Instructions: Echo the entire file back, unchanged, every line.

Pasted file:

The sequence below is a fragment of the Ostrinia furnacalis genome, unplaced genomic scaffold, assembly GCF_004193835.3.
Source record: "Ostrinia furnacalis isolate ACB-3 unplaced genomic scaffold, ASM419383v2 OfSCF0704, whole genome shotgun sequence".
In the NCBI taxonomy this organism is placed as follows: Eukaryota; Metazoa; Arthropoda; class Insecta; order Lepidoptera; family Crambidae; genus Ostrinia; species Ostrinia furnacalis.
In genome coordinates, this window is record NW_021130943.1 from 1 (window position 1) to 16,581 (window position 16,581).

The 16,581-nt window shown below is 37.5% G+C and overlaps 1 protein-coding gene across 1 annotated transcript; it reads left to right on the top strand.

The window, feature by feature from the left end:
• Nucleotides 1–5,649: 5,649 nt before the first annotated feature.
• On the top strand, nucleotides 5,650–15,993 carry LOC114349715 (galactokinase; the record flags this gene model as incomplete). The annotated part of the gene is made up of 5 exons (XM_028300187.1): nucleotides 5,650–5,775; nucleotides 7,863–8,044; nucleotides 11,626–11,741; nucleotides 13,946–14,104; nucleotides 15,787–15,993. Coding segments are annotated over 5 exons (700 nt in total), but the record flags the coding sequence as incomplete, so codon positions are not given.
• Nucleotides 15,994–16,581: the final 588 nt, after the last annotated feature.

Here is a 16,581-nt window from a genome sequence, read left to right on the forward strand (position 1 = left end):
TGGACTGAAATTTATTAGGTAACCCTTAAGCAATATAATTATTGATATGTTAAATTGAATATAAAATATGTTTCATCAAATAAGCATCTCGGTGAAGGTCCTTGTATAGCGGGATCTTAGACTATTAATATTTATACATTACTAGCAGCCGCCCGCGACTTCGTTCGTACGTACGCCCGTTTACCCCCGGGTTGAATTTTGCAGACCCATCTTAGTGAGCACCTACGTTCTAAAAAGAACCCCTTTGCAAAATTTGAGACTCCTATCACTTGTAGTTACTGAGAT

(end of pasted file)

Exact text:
The sequence below is a fragment of the Ostrinia furnacalis genome, unplaced genomic scaffold, assembly GCF_004193835.3.
Source record: "Ostrinia furnacalis isolate ACB-3 unplaced genomic scaffold, ASM419383v2 OfSCF0704, whole genome shotgun sequence".
In the NCBI taxonomy this organism is placed as follows: Eukaryota; Metazoa; Arthropoda; class Insecta; order Lepidoptera; family Crambidae; genus Ostrinia; species Ostrinia furnacalis.
In genome coordinates, this window is record NW_021130943.1 from 1 (window position 1) to 16,581 (window position 16,581).

The 16,581-nt window shown below is 37.5% G+C and overlaps 1 protein-coding gene across 1 annotated transcript; it reads left to right on the top strand.

The window, feature by feature from the left end:
• Nucleotides 1–5,649: 5,649 nt before the first annotated feature.
• On the top strand, nucleotides 5,650–15,993 carry LOC114349715 (galactokinase; the record flags this gene model as incomplete). The annotated part of the gene is made up of 5 exons (XM_028300187.1): nucleotides 5,650–5,775; nucleotides 7,863–8,044; nucleotides 11,626–11,741; nucleotides 13,946–14,104; nucleotides 15,787–15,993. Coding segments are annotated over 5 exons (700 nt in total), but the record flags the coding sequence as incomplete, so codon positions are not given.
• Nucleotides 15,994–16,581: the final 588 nt, after the last annotated feature.

Here is a 16,581-nt window from a genome sequence, read left to right on the forward strand (position 1 = left end):
TGGACTGAAATTTATTAGGTAACCCTTAAGCAATATAATTATTGATATGTTAAATTGAATATAAAATATGTTTCATCAAATAAGCATCTCGGTGAAGGTCCTTGTATAGCGGGATCTTAGACTATTAATATTTATACATTACTAGCAGCCGCCCGCGACTTCGTTCGTACGTACGCCCGTTTACCCCCGGGTTGAATTTTGCAGACCCATCTTAGTGAGCACCTACGTTCTAAAAAGAACCCCTTTGCAAAATTTGAGACTCCTATCACTTGTAGTTACTGAGAT